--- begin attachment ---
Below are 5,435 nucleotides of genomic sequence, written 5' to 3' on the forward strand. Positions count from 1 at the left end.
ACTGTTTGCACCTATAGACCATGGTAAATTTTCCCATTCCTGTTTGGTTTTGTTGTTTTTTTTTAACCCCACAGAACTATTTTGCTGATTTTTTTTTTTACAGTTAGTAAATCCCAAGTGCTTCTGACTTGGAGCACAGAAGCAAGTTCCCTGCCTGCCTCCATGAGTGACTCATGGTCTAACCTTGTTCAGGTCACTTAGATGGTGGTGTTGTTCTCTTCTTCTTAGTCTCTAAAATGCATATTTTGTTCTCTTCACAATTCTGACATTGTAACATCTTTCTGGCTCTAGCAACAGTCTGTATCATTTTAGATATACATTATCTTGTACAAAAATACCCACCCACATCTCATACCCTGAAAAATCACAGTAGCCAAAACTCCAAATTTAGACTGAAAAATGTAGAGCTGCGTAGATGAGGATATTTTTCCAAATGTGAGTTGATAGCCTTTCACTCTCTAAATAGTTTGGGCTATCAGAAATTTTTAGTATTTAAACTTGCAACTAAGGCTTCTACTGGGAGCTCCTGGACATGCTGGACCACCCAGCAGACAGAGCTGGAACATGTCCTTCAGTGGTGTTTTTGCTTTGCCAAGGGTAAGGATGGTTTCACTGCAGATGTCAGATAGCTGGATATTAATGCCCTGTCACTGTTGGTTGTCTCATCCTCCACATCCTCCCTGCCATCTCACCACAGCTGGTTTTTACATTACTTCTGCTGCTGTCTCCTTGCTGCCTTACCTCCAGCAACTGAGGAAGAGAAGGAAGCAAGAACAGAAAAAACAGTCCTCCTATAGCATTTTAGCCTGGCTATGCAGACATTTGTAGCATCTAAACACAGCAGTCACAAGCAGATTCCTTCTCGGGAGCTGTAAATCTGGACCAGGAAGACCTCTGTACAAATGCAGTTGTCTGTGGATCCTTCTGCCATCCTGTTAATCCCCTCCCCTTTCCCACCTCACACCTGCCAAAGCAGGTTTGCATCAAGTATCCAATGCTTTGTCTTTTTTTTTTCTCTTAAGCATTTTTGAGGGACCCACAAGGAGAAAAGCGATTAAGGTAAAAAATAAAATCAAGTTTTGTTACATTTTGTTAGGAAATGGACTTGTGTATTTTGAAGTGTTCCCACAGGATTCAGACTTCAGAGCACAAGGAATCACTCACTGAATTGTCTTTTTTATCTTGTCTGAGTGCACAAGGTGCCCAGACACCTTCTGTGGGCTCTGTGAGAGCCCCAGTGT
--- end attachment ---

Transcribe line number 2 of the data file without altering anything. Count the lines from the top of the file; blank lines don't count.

ACTGTTTGCACCTATAGACCATGGTAAATTTTCCCATTCCTGTTTGGTTTTGTTGTTTTTTTTTAACCCCACAGAACTATTTTGCTGATTTTTTTTTTTACAGTTAGTAAATCCCAAGTGCTTCTGACTTGGAGCACAGAAGCAAGTTCCCTGCCTGCCTCCATGAGTGACTCATGGTCTAACCTTGTTCAGGTCACTTAGATGGTGGTGTTGTTCTCTTCTTCTTAGTCTCTAAAATGCATATTTTGTTCTCTTCACAATTCTGACATTGTAACATCTTTCTGGCTCTAGCAACAGTCTGTATCATTTTAGATATACATTATCTTGTACAAAAATACCCACCCACATCTCATACCCTGAAAAATCACAGTAGCCAAAACTCCAAATTTAGACTGAAAAATGTAGAGCTGCGTAGATGAGGATATTTTTCCAAATGTGAGTTGATAGCCTTTCACTCTCTAAATAGTTTGGGCTATCAGAAATTTTTAGTATTTAAACTTGCAACTAAGGCTTCTACTGGGAGCTCCTGGACATGCTGGACCACCCAGCAGACAGAGCTGGAACATGTCCTTCAGTGGTGTTTTTGCTTTGCCAAGGGTAAGGATGGTTTCACTGCAGATGTCAGATAGCTGGATATTAATGCCCTGTCACTGTTGGTTGTCTCATCCTCCACATCCTCCCTGCCATCTCACCACAGCTGGTTTTTACATTACTTCTGCTGCTGTCTCCTTGCTGCCTTACCTCCAGCAACTGAGGAAGAGAAGGAAGCAAGAACAGAAAAAACAGTCCTCCTATAGCATTTTAGCCTGGCTATGCAGACATTTGTAGCATCTAAACACAGCAGTCACAAGCAGATTCCTTCTCGGGAGCTGTAAATCTGGACCAGGAAGACCTCTGTACAAATGCAGTTGTCTGTGGATCCTTCTGCCATCCTGTTAATCCCCTCCCCTTTCCCACCTCACACCTGCCAAAGCAGGTTTGCATCAAGTATCCAATGCTTTGTCTTTTTTTTTTCTCTTAAGCATTTTTGAGGGACCCACAAGGAGAAAAGCGATTAAGGTAAAAAATAAAATCAAGTTTTGTTACATTTTGTTAGGAAATGGACTTGTGTATTTTGAAGTGTTCCCACAGGATTCAGACTTCAGAGCACAAGGAATCACTCACTGAATTGTCTTTTTTATCTTGTCTGAGTGCACAAGGTGCCCAGACACCTTCTGTGGGCTCTGTGAGAGCCCCAGTGT